Political elites and political leadership

Posted: May 23, 2015 in Locke, Plato, Political institutions, Political philosophy

bong mendoza's blog

The concern with political elites and political leadership is as old as political philosophy. Ancients such as Plato grappled with the question—who should rule? And as early as Plato’s time, several verities about ruling and leadership have been arrived at:

  • Not everybody can rule.
  • Mob rule is no rule at all.
  • Some must govern all others because they are fit to rule.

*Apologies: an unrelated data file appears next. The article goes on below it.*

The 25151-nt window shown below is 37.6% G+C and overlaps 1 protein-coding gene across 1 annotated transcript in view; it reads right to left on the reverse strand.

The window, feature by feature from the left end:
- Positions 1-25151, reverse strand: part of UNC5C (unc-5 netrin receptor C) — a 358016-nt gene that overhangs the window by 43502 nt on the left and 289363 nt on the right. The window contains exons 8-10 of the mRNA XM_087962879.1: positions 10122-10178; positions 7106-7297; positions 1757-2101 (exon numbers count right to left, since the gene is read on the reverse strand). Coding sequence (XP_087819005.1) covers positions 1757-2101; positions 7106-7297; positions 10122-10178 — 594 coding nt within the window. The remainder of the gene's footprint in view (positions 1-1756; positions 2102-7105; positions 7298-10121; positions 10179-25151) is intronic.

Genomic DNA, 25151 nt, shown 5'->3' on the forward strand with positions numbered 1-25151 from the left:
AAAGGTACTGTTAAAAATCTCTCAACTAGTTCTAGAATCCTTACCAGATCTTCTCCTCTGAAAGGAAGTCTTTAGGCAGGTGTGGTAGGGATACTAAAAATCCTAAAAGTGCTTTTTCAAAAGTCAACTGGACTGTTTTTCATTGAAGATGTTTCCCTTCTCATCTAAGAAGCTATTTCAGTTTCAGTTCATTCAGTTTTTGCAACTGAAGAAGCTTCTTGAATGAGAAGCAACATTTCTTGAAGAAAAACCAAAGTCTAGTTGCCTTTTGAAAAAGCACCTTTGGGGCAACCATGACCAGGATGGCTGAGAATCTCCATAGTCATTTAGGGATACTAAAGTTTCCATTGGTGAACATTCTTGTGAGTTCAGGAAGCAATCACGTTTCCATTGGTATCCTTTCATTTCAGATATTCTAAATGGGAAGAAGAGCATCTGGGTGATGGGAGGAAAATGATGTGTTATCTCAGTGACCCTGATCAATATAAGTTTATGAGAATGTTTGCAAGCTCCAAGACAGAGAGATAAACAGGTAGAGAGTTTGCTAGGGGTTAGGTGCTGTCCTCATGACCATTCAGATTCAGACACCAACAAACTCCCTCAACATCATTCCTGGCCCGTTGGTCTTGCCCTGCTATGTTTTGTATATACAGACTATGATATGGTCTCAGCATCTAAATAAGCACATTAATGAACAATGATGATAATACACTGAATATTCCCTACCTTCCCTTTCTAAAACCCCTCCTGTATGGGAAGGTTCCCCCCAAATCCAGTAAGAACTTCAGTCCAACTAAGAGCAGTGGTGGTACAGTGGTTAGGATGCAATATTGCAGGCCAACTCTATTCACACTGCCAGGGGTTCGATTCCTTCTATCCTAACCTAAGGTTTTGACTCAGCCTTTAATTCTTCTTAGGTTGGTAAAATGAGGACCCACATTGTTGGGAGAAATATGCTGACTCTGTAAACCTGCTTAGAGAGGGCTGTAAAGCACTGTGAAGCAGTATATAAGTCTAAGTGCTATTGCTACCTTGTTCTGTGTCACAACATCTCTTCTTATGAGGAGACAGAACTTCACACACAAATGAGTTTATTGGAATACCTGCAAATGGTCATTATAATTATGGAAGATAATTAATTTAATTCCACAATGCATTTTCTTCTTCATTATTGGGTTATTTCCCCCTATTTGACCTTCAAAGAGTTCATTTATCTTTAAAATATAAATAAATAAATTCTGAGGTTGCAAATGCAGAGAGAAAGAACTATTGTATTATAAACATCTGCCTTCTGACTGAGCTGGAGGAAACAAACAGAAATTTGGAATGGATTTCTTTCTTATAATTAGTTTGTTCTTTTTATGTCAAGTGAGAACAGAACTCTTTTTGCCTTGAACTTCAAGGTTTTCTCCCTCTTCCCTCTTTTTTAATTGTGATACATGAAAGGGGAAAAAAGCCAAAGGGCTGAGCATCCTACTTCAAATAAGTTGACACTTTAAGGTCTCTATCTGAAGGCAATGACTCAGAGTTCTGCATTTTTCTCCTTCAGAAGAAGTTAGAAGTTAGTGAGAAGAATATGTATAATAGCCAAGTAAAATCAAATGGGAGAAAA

That these points were established during the heyday of Athenian democracy raises not only ironies but several interesting philosophical, theoretical, and pragmatic puzzles. The encounter between democracy and elite rule will exercise many philosophers and theorists cognizant of the antimonies and possibilities engendered by such a mating. In political philosophy and theory, the place of the elite and their right (and obligation) to rule has been well argued. Plato’s “philosopher-king”, Aristotle’s “exceptional man”, Machiavelli’s “prinsipi“, Hobbes’ “Leviathan”, Nietzsche’s “uber-man”, and Lenin’s “proletarian vanguard” were all…

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